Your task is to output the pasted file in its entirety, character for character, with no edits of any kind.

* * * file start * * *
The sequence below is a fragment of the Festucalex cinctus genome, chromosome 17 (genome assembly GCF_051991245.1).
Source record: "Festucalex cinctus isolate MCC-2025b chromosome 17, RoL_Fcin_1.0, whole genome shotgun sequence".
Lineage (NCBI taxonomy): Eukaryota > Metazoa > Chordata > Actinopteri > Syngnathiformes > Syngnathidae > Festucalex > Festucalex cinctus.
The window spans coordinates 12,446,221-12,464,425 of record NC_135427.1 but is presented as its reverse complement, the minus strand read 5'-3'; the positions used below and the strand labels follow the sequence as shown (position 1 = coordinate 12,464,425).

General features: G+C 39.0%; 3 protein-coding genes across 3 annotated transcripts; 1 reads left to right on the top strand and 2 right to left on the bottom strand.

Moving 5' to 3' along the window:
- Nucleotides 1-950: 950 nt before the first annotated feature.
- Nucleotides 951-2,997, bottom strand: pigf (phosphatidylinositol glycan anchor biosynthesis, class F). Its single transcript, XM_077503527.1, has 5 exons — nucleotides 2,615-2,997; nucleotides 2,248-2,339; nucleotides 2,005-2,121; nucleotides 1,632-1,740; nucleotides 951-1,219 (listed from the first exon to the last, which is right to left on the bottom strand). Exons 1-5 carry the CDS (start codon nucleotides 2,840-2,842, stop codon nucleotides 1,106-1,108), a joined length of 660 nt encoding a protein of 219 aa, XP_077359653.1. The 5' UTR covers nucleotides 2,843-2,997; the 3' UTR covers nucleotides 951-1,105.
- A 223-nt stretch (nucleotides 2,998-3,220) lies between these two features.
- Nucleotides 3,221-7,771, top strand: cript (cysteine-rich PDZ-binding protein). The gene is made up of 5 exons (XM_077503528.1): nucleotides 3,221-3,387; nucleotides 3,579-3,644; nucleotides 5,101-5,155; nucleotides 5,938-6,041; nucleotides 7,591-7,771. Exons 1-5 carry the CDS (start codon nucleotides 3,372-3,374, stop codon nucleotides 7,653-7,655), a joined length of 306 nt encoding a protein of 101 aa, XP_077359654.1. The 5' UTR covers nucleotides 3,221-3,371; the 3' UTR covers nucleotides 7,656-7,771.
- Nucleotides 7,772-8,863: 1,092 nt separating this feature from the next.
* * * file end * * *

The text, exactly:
The sequence below is a fragment of the Festucalex cinctus genome, chromosome 17 (genome assembly GCF_051991245.1).
Source record: "Festucalex cinctus isolate MCC-2025b chromosome 17, RoL_Fcin_1.0, whole genome shotgun sequence".
Lineage (NCBI taxonomy): Eukaryota > Metazoa > Chordata > Actinopteri > Syngnathiformes > Syngnathidae > Festucalex > Festucalex cinctus.
The window spans coordinates 12,446,221-12,464,425 of record NC_135427.1 but is presented as its reverse complement, the minus strand read 5'-3'; the positions used below and the strand labels follow the sequence as shown (position 1 = coordinate 12,464,425).

General features: G+C 39.0%; 3 protein-coding genes across 3 annotated transcripts; 1 reads left to right on the top strand and 2 right to left on the bottom strand.

Moving 5' to 3' along the window:
- Nucleotides 1-950: 950 nt before the first annotated feature.
- Nucleotides 951-2,997, bottom strand: pigf (phosphatidylinositol glycan anchor biosynthesis, class F). Its single transcript, XM_077503527.1, has 5 exons — nucleotides 2,615-2,997; nucleotides 2,248-2,339; nucleotides 2,005-2,121; nucleotides 1,632-1,740; nucleotides 951-1,219 (listed from the first exon to the last, which is right to left on the bottom strand). Exons 1-5 carry the CDS (start codon nucleotides 2,840-2,842, stop codon nucleotides 1,106-1,108), a joined length of 660 nt encoding a protein of 219 aa, XP_077359653.1. The 5' UTR covers nucleotides 2,843-2,997; the 3' UTR covers nucleotides 951-1,105.
- A 223-nt stretch (nucleotides 2,998-3,220) lies between these two features.
- Nucleotides 3,221-7,771, top strand: cript (cysteine-rich PDZ-binding protein). The gene is made up of 5 exons (XM_077503528.1): nucleotides 3,221-3,387; nucleotides 3,579-3,644; nucleotides 5,101-5,155; nucleotides 5,938-6,041; nucleotides 7,591-7,771. Exons 1-5 carry the CDS (start codon nucleotides 3,372-3,374, stop codon nucleotides 7,653-7,655), a joined length of 306 nt encoding a protein of 101 aa, XP_077359654.1. The 5' UTR covers nucleotides 3,221-3,371; the 3' UTR covers nucleotides 7,656-7,771.
- Nucleotides 7,772-8,863: 1,092 nt separating this feature from the next.